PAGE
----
Flooding in West Kelowna

By 21/09/2018April 30th, 2019Operator Digest

The flash flooding and lake inundation experienced in West Kelowna this year will go down in the history books as an extremely challenging time period for our municipality.  Known as the 2017 Freshet Event, the City of West Kelowna’s (CWK) response efforts included significant ‘boots on the ground’ participation from Parks, Public Works, Fire and Rescue, as well as many from City Hall who supported this team with their participation at the EOC.

Some of the factors that contributed to the 2017 Freshet Event include: late season (March and April) heavy snowfall/snowpack, followed by an extremely rainy and wet April into May, overly saturated ground conditions, and then significant and localized storm cells.  These were a perfect storm of conditions that forced road and bridge closures, slope failures, flooded homes and properties, loss of parks, and impacts on critical infrastructure.  This article will focus on the latter, specifically how the CWK’s wastewater collection system was impacted.

By mid-May it was becoming evident that the climbing lake levels were no longer just coffee room conversation.  Not only was the inundation flooding a real concern to our community living on the waterfront but the rising lake levels were also becoming a significant concern for a good portion of the CWK’s critical infrastructure located within this ‘lake level’ elevation.  This critical infrastructure included five (of 27) sanitary sewer lift stations and associated collection mains.

With respect to the wastewater collection system, our SCADA system was recording data from our sanitary lift stations that was higher than we had ever seen.  This appeared to indicate that the collection system was being subjected to very high infiltration and/or inflow.  Considering the elevations that the lake had risen to, infiltration of the system was unavoidable, but it was the unknowns of the extent of additional inflow that really had us in trouble and worrying.  We had inflow/infiltration coming from low lying on-property clean outs, inspection chamber caps, and as was eventually discovered, from some homeowners that felt the collection system was a venue to remove their own ground water and flooded basements.  Some of what made this inflow/infiltration even more challenging included collection systems that were installed with clay pipes and with no inspection chambers.  This obviously made it difficult to identify where some of the inflow might be coming from. Other challenges included a mobile home park where flood levels were breaching underneath the trailers at the same height as their sewer connections or stratified lake level communities where our knowledge of the onsite system was limited.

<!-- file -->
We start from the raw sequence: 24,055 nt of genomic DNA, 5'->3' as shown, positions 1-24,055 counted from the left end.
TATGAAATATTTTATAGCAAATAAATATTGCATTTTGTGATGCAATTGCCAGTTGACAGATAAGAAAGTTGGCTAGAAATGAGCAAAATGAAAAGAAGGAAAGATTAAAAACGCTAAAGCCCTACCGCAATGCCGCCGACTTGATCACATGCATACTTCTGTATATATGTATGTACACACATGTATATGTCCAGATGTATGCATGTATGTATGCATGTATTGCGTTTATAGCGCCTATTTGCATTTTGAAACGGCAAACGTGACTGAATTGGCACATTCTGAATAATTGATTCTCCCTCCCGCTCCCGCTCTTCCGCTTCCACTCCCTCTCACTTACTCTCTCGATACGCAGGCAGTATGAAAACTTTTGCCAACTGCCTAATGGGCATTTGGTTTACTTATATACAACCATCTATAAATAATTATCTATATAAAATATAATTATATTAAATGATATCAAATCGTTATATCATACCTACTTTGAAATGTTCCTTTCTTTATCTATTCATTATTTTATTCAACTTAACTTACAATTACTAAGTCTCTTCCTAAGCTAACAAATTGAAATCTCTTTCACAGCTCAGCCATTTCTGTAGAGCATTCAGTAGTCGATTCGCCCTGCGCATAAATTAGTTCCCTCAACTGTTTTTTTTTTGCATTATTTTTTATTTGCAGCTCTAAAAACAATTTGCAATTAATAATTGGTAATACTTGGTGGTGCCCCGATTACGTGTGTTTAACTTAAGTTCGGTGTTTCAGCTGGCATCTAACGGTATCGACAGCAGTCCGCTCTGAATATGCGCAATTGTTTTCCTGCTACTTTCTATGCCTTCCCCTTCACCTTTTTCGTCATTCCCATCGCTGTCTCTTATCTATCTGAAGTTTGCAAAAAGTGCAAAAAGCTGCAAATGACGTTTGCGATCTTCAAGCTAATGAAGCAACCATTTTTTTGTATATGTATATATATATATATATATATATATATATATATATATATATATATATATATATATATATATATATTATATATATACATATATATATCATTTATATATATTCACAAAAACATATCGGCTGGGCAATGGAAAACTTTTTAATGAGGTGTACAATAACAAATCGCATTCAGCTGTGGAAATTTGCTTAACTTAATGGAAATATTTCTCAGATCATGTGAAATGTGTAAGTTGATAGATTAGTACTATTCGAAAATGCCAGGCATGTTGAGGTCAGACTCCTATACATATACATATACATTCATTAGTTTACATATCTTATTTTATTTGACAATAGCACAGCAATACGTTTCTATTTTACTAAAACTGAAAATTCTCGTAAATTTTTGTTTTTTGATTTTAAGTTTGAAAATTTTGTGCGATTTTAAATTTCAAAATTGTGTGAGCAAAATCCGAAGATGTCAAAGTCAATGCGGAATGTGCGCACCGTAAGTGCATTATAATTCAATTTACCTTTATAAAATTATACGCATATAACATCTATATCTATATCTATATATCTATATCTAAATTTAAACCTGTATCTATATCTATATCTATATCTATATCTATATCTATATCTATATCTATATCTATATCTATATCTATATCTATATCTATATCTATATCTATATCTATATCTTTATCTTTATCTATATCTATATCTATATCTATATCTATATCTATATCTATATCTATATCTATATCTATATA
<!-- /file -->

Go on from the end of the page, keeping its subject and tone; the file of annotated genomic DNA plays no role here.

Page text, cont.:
June 2016, Whitworth

June 2017, Whitworth

We had to do something, but not knowing if we had full cooperation from all residents affected, we were very worried that our sanitary infrastructure would not be able to keep up to the infiltration and inflow that was coming at us.  Not only was this problematic for the CWK’s wastewater collection system, but it was also becoming a significant concern for the Regional District of Central Okanagan’s wastewater treatment plant where all of the CWK’s, Westbank First Nation and Peachland sanitary flows are treated.  This had the potential to become a very unsettling situation for many jurisdictions in the area.

So, on top of all of the significant flood prevention work that was happening along the CWK foreshore, we then found ourselves with a significant inflow problem that needed to be addressed immediately.  With the help from CWK Bylaw, CWK Fire and Rescue, the BC Forestry Service, the response team headed out to try and tackle the suspected problem. This including a door-to-door campaign of education of how the sewer system works and ensuring no one was using the sewer system as a route for removing their own onsite and in-house water challenges.

We can’t thank these teams enough for how they stepped up to the plate working these subdivisions finding where the inflow was coming from and getting into our systems.  In some cases, we had team members helping the homeowners mitigate these connections and came up with alternative measures to evacuate their flooding challenges. This allowed our CWK Utilities team to continue working through extreme pumping situations that our stations were being tasked with.

Notable findings and considerations from the 2017 Freshet Event are trimming stations to keep more water in the vessel to help them from becoming buoyant, trimming variable frequency drives to find a constant run speed in an attempt to eliminate as many pump starts as possible, continue to engage in an inspection chamber locating program, utilization and cooperation with local emergency service workers, knowledge of your system and its capacities, as well as public awareness of local community utility systems.

By Chris Anderson (Public Works Manager) and Brian Bidewell (EOCP Certified Operator (WD I, WWC III)).

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